Caring, the caring moment, patient engagement and the nurse – patient relationship all involve a connection.
And that connection lives in you, the nurse.
As a nurse, it is understood that you are there to create caring connections with patients in a mutual and authentic manner.
Chances are this is what drew you to nursing. This is why you are a nurse.
These connections are important to you, they:
- Reenergize your practice
- Validate your mission
- Give meaning to your work
- Feed your soul
And most importantly, for the benefit of all, they sustain your career.
The curious question is, Did you enter nursing with this capacity for human connection? Did it come with you?
The critical questions are:
- How do you currently cultivate this capacity in your nursing practice?
- Do you know how?
- What do you know about the origins of these connections?
- Do you know how to own them, create them ‘on demand’?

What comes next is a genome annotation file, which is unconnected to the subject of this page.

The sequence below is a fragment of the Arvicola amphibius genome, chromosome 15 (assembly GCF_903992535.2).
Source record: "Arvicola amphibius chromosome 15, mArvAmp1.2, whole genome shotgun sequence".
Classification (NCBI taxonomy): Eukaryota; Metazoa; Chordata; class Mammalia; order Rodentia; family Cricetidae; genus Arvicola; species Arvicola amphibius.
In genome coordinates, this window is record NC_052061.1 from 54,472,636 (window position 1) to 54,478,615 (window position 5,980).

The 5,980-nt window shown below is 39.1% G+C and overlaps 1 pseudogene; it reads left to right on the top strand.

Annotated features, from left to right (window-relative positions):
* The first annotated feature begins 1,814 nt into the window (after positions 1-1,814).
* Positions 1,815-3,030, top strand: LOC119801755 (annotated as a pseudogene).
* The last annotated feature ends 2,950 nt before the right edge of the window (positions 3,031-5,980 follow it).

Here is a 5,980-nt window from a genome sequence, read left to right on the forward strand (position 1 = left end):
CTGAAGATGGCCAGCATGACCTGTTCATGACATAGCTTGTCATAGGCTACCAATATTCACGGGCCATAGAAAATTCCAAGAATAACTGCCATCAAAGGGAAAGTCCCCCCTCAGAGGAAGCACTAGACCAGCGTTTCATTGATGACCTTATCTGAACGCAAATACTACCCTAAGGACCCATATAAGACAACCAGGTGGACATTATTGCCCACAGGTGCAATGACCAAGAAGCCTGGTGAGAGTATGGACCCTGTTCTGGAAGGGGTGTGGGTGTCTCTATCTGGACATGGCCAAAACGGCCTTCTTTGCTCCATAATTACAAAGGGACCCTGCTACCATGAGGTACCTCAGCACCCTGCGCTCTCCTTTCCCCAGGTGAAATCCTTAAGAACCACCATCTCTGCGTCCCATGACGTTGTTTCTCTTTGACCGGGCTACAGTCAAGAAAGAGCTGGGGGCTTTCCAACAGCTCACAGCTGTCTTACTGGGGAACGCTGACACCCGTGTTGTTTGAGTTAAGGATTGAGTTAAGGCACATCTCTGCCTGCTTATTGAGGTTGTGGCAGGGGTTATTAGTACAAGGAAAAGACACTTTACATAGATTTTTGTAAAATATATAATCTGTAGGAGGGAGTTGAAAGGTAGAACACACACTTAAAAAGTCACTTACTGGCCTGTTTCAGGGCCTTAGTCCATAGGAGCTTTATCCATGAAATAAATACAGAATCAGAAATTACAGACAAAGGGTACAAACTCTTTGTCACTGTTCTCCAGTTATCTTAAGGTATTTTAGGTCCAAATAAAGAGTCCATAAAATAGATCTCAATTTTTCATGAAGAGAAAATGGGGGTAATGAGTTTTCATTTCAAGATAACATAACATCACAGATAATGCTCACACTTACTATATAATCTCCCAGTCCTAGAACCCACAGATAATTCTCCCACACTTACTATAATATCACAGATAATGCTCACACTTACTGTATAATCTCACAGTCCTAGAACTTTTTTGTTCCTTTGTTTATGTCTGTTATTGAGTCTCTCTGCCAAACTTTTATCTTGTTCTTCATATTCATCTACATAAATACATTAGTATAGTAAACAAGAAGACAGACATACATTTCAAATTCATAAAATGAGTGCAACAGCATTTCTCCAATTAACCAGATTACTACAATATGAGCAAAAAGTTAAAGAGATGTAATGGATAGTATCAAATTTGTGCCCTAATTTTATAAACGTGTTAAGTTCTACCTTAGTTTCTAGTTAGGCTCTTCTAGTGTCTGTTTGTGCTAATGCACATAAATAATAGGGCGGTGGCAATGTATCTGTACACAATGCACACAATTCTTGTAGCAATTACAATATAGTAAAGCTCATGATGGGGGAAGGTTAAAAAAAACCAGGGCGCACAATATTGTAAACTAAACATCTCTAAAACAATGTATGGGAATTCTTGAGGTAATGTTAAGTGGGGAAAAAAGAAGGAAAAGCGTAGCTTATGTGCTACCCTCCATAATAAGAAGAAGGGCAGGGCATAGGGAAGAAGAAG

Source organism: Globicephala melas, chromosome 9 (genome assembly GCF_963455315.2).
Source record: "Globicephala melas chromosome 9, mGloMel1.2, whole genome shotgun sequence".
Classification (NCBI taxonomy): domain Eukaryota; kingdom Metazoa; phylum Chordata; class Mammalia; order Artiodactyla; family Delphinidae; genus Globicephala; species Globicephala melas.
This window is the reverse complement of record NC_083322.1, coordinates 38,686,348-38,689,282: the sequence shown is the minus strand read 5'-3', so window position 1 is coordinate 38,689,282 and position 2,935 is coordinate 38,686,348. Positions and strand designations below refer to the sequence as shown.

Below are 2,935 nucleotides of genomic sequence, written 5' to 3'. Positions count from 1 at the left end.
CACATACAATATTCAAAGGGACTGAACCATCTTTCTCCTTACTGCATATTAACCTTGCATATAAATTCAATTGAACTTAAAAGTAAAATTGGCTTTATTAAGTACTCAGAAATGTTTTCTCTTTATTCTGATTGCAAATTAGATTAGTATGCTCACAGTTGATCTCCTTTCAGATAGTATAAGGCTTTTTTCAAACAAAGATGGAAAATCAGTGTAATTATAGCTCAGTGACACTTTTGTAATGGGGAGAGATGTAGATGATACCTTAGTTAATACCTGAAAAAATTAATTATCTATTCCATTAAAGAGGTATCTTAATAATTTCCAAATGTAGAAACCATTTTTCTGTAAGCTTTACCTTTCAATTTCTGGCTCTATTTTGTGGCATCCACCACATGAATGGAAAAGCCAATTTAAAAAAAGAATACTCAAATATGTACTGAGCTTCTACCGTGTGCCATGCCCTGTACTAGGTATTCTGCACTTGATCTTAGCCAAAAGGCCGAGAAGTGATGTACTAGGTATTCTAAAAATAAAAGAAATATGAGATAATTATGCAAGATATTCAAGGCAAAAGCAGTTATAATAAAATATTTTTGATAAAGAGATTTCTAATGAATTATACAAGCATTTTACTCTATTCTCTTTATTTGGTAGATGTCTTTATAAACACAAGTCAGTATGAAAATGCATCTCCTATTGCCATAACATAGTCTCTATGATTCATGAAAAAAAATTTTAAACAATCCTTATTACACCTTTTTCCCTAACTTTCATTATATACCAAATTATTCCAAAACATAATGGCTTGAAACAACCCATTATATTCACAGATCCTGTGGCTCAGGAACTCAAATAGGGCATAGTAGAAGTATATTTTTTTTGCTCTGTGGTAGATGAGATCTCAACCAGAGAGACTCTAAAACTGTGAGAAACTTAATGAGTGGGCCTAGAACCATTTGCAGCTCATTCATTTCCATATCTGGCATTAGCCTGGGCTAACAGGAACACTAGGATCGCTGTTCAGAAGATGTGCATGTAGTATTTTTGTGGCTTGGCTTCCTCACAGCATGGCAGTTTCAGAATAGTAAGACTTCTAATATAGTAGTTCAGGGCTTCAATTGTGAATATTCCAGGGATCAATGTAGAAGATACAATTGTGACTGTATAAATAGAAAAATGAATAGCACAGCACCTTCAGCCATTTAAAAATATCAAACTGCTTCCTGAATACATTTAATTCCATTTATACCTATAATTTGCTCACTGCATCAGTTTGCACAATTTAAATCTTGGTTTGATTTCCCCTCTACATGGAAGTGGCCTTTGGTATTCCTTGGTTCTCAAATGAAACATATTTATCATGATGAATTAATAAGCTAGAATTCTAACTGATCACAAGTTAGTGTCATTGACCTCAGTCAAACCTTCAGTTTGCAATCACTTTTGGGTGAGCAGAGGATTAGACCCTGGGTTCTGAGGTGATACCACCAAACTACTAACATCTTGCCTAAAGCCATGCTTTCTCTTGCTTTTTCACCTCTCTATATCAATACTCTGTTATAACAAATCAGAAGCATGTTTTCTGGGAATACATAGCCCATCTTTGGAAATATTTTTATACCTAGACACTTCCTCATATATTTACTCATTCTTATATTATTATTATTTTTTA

What all nurses know about these connections is that they are impacted by:
- Distractions and competing demands
- Fear, vulnerability, waning confidence
- Confusion, discouragement, anger, despair
What we also know about these connections is that they:
- Originate within the nurse
- Spark from a connection between the nurse and other
- Are nurtured by the nurse’s internal resources
- Can only be sustained by the nurse
This is why nurses’ internal mastery of the healthcare system and all its challenges is so critical for patients, the system at large and nurses themselves.
It’s the bedside nurses and the frontline nurse leaders who are in the eye of the healthcare storm with patients and their loved ones.
It is here that nurses bring calm within the healthcare storm for the patient, where nurses and patients connect/engage and where caring and healing happen.
Each nurse finds it within her/himself to create these events and connections with patients.
This is an inner process within each nurse. The origins are specific to each nurse and can only be sustained by each nurse.
This inner process cannot be enacted by policy, protocols or job descriptions. Nor can it be effectively taught in school or at work.
The development and sustainment of this inner process can be achieved only by the nurse; a nurse who is motivated to nurture what exists within. A nurse who wants to feel less overwhelmed, vulnerable and discouraged, and as a result, will grow capacity to connect.
Do you know how?